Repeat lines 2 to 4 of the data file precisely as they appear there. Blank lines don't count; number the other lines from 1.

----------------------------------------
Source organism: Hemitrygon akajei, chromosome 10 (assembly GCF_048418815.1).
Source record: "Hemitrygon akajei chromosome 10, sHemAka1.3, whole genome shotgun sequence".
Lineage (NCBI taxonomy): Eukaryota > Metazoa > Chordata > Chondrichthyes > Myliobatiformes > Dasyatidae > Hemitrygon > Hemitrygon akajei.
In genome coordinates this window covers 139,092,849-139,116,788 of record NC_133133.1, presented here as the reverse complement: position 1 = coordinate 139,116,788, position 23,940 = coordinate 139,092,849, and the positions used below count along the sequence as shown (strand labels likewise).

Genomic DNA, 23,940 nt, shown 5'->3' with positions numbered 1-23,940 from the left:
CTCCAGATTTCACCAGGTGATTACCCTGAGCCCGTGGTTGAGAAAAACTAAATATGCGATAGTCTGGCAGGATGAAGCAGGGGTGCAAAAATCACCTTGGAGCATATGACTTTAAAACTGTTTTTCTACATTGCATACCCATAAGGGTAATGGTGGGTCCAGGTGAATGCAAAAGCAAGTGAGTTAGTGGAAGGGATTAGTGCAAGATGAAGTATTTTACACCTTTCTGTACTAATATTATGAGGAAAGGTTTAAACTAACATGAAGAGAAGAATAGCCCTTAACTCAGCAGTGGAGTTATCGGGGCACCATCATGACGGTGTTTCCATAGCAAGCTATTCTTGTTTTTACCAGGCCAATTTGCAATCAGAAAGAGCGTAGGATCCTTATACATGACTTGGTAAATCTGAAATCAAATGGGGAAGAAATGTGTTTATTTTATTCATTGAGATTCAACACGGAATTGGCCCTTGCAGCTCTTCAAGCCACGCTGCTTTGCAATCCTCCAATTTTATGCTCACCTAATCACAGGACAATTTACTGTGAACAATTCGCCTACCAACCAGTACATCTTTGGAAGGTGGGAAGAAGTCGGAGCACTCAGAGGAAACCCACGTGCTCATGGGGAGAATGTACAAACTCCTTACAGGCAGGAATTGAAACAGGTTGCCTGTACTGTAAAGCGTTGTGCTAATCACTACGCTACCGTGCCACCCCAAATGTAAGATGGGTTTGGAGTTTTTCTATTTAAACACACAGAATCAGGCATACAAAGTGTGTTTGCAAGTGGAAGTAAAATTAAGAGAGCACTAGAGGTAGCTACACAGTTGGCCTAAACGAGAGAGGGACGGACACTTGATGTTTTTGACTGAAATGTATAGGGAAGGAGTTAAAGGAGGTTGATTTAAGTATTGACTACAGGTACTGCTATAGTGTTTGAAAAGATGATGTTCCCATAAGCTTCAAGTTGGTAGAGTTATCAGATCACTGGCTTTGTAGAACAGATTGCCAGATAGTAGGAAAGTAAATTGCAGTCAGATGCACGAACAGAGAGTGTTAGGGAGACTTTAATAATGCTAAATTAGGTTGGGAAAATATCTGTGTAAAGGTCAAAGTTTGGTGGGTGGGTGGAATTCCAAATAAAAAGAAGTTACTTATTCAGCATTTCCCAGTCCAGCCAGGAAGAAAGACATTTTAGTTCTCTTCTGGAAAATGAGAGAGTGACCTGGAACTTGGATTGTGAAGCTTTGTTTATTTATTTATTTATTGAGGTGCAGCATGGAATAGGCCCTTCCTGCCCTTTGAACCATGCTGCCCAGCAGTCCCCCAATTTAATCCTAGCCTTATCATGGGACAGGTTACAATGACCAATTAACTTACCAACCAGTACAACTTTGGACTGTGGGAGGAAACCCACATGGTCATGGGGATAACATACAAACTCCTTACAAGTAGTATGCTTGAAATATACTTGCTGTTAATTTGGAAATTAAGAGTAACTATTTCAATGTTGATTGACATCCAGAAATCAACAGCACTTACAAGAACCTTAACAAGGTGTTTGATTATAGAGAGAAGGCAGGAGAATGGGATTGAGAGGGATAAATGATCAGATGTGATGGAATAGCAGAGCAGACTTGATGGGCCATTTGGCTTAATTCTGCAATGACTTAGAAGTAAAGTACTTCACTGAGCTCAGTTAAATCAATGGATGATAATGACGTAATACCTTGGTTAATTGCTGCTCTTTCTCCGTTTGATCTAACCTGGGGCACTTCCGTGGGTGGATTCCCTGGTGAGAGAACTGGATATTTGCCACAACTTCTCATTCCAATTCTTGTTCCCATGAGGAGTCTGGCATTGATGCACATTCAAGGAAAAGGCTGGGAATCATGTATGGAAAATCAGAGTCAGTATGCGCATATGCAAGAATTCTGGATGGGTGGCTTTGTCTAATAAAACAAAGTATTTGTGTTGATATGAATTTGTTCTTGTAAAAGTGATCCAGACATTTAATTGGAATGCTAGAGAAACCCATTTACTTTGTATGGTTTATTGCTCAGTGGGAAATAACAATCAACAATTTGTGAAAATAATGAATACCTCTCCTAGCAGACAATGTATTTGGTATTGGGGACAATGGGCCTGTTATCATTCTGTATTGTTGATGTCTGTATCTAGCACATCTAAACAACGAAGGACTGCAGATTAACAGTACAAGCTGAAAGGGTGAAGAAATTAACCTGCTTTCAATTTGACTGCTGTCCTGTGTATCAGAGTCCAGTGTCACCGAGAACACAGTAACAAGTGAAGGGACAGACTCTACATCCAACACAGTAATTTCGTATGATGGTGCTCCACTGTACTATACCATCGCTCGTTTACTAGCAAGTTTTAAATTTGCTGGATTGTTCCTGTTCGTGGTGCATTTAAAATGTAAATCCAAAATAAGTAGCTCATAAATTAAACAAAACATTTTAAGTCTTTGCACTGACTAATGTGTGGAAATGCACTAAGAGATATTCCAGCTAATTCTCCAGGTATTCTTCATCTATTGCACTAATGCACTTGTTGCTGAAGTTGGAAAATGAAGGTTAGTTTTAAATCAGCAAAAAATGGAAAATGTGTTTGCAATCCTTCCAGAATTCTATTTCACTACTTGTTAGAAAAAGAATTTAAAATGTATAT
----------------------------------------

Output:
Source record: "Hemitrygon akajei chromosome 10, sHemAka1.3, whole genome shotgun sequence".
Lineage (NCBI taxonomy): Eukaryota > Metazoa > Chordata > Chondrichthyes > Myliobatiformes > Dasyatidae > Hemitrygon > Hemitrygon akajei.
In genome coordinates this window covers 139,092,849-139,116,788 of record NC_133133.1, presented here as the reverse complement: position 1 = coordinate 139,116,788, position 23,940 = coordinate 139,092,849, and the positions used below count along the sequence as shown (strand labels likewise).